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Moral Hazard and Disability Insurance: On the Incidence of Hard-to-Diagnose Medical Conditions in the Canada/Quebec Pension Plan Disability Program

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  • Michele Campolieti

Abstract

This paper examines the prevalence of hard-to-diagnose conditions, such as musculoskeletal disorders, in the Canada/Quebec Pension Plan (C/QPP) disability program. Specifically, it uses aggregate data to study the effect of disability benefits and an increase in the rigour of the medical screening on the composition of the medical conditions on the C/QPP's disability rolls. The empirical findings from this paper suggest that the increased generosity of disability benefits has contributed to the increase in the incidence of musculoskeletal conditions on the disability rolls. Furthermore, the increased rigour of the medical screening has induced a reduction in the incidence of musculoskeletal conditions on the disability rolls in recent years.

Suggested Citation

  • Michele Campolieti, 2002. "Moral Hazard and Disability Insurance: On the Incidence of Hard-to-Diagnose Medical Conditions in the Canada/Quebec Pension Plan Disability Program," Canadian Public Policy, University of Toronto Press, vol. 28(3), pages 419-441, September.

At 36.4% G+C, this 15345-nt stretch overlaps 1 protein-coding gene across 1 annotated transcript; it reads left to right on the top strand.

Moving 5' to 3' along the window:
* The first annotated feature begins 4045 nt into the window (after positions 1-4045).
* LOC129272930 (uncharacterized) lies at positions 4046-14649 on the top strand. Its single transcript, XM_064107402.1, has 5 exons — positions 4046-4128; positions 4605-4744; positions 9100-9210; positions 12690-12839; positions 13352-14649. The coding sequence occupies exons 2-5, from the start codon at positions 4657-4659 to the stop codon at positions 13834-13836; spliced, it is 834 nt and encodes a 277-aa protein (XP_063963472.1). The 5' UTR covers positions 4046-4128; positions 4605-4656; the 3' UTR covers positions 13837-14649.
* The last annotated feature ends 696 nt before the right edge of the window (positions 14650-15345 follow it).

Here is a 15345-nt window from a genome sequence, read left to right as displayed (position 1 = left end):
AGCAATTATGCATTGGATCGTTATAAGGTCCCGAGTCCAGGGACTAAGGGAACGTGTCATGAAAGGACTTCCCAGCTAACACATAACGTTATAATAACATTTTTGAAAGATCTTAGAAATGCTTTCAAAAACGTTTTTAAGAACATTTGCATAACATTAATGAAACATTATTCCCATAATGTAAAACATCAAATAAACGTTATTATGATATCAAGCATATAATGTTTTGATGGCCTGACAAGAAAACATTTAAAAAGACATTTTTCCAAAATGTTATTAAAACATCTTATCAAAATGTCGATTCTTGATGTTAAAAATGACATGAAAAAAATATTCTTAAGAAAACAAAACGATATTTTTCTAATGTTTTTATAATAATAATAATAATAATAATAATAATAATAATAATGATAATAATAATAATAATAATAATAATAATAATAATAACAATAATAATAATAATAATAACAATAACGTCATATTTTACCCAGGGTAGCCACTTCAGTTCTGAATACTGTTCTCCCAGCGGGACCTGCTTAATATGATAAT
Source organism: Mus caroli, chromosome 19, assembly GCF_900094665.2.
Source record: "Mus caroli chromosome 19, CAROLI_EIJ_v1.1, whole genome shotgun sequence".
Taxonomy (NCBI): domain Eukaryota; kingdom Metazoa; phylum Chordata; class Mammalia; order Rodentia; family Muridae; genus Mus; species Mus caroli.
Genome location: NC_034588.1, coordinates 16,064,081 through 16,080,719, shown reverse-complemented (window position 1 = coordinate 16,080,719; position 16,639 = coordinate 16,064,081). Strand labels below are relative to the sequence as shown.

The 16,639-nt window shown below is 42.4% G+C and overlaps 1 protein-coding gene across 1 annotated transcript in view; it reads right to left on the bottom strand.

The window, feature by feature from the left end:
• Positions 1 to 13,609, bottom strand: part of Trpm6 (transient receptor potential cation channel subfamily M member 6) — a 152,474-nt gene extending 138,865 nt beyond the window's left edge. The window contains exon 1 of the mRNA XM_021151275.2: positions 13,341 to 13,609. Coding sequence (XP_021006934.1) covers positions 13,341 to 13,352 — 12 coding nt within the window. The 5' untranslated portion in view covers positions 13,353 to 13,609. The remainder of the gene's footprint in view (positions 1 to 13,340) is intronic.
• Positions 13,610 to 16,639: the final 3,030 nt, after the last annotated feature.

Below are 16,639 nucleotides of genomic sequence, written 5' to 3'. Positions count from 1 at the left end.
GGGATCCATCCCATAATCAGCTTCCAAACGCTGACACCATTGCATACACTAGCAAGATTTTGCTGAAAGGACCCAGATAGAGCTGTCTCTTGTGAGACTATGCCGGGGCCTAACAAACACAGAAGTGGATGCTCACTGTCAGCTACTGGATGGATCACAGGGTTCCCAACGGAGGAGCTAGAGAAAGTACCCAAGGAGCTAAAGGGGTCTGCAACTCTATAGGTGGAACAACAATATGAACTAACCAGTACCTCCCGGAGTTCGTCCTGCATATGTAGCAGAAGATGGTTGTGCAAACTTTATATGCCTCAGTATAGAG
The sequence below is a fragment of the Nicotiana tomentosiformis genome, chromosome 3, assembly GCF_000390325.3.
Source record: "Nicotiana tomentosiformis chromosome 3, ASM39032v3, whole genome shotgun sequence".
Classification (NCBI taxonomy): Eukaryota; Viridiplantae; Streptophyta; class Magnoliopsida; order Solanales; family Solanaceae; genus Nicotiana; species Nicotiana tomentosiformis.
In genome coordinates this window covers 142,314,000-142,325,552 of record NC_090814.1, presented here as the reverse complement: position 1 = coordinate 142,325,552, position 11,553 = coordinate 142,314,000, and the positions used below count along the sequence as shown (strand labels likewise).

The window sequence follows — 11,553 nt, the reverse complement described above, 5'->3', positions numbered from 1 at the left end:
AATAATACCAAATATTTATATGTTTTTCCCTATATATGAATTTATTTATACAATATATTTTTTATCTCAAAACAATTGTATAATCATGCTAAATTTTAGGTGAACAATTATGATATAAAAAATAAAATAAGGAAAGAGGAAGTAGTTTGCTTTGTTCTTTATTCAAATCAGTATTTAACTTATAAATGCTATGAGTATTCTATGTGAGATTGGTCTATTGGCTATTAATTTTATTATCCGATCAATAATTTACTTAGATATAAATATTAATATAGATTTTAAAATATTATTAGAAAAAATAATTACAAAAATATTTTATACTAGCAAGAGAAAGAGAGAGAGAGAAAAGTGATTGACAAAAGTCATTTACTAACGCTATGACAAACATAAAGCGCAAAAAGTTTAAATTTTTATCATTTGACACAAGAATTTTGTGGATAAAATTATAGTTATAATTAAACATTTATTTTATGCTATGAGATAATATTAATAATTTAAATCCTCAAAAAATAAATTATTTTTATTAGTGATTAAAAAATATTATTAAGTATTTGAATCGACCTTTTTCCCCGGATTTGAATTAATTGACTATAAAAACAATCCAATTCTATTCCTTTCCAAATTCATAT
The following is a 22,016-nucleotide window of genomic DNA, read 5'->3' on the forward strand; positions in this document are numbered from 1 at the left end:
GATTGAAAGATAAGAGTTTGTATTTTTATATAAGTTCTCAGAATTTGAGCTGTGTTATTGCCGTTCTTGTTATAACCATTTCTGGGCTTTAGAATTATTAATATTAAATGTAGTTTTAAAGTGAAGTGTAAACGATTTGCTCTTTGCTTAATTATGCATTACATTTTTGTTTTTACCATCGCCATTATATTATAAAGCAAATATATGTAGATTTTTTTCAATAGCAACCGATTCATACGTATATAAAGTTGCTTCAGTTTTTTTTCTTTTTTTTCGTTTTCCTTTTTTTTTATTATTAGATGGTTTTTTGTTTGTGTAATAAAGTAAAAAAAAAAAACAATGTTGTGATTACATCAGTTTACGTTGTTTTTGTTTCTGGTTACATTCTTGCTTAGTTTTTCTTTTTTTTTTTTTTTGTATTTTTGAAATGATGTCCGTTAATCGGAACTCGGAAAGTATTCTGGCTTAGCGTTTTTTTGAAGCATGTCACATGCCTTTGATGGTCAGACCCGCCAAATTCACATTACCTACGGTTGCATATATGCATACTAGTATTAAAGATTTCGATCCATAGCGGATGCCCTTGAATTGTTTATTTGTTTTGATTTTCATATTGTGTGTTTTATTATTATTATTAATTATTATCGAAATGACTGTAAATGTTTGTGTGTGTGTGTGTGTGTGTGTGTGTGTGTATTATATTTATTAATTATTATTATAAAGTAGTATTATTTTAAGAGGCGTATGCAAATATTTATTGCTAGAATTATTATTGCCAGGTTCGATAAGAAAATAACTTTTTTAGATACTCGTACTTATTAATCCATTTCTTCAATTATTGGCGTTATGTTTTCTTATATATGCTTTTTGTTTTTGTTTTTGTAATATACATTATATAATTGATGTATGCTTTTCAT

• Handle: RePEc:cpp:issued:v:28:y:2002:i:3:p:419-441
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    References listed on IDEAS

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    Cited by:

    1. Kevin Milligan & Tammy Schirle, 2017. "Push and Pull: Disability Insurance, Regional Labor Markets, and Benefit Generosity in Canada and the United States," NBER Working Papers 23405, National Bureau of Economic Research, Inc.
    2. Michele Campolieti & Morley Gunderson & Jeffrey Smith, 2014. "The effect of vocational rehabilitation on the employment outcomes of disability insurance beneficiaries: new evidence from Canada," IZA Journal of Labor Policy, Springer;Forschungsinstitut zur Zukunft der Arbeit GmbH (IZA), vol. 3(1), pages 1-29, December.
    3. repec:ipf:psejou:v:41:y:2017:i:1:p:109-128 is not listed on IDEAS

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